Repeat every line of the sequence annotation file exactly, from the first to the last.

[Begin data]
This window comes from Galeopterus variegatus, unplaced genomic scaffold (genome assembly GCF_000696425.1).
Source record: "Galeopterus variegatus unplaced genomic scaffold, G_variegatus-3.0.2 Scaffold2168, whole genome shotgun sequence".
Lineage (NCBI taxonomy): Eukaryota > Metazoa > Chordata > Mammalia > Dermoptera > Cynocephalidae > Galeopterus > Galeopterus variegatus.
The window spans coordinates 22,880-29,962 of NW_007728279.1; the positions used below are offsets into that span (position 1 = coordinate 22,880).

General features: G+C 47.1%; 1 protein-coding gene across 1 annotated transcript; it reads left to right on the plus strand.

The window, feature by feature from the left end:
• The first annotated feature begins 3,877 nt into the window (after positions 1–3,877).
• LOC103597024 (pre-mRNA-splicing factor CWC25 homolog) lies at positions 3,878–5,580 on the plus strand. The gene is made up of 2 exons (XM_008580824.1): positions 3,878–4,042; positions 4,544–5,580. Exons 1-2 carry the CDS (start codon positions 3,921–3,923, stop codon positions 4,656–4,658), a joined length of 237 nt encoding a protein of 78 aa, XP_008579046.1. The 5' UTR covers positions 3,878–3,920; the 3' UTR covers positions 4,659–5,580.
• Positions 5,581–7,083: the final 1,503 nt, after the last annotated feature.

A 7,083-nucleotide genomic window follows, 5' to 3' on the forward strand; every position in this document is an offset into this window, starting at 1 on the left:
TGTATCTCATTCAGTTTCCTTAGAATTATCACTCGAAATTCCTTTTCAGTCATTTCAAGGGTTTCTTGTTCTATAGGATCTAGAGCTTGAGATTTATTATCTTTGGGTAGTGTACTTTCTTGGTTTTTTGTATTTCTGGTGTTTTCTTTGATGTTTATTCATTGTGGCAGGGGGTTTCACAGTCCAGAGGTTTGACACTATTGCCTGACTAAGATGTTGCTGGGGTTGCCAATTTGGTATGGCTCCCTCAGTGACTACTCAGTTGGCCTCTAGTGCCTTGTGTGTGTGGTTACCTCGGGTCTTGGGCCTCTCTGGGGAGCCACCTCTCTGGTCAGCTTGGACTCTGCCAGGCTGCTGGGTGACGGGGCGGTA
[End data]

This window comes from Galeopterus variegatus, unplaced genomic scaffold (genome assembly GCF_000696425.1).
Source record: "Galeopterus variegatus unplaced genomic scaffold, G_variegatus-3.0.2 Scaffold2168, whole genome shotgun sequence".
Lineage (NCBI taxonomy): Eukaryota > Metazoa > Chordata > Mammalia > Dermoptera > Cynocephalidae > Galeopterus > Galeopterus variegatus.
The window spans coordinates 22,880-29,962 of NW_007728279.1; the positions used below are offsets into that span (position 1 = coordinate 22,880).

General features: G+C 47.1%; 1 protein-coding gene across 1 annotated transcript; it reads left to right on the plus strand.

The window, feature by feature from the left end:
• The first annotated feature begins 3,877 nt into the window (after positions 1–3,877).
• LOC103597024 (pre-mRNA-splicing factor CWC25 homolog) lies at positions 3,878–5,580 on the plus strand. The gene is made up of 2 exons (XM_008580824.1): positions 3,878–4,042; positions 4,544–5,580. Exons 1-2 carry the CDS (start codon positions 3,921–3,923, stop codon positions 4,656–4,658), a joined length of 237 nt encoding a protein of 78 aa, XP_008579046.1. The 5' UTR covers positions 3,878–3,920; the 3' UTR covers positions 4,659–5,580.
• Positions 5,581–7,083: the final 1,503 nt, after the last annotated feature.

A 7,083-nucleotide genomic window follows, 5' to 3' on the forward strand; every position in this document is an offset into this window, starting at 1 on the left:
TGTATCTCATTCAGTTTCCTTAGAATTATCACTCGAAATTCCTTTTCAGTCATTTCAAGGGTTTCTTGTTCTATAGGATCTAGAGCTTGAGATTTATTATCTTTGGGTAGTGTACTTTCTTGGTTTTTTGTATTTCTGGTGTTTTCTTTGATGTTTATTCATTGTGGCAGGGGGTTTCACAGTCCAGAGGTTTGACACTATTGCCTGACTAAGATGTTGCTGGGGTTGCCAATTTGGTATGGCTCCCTCAGTGACTACTCAGTTGGCCTCTAGTGCCTTGTGTGTGTGGTTACCTCGGGTCTTGGGCCTCTCTGGGGAGCCACCTCTCTGGTCAGCTTGGACTCTGCCAGGCTGCTGGGTGACGGGGCGGTA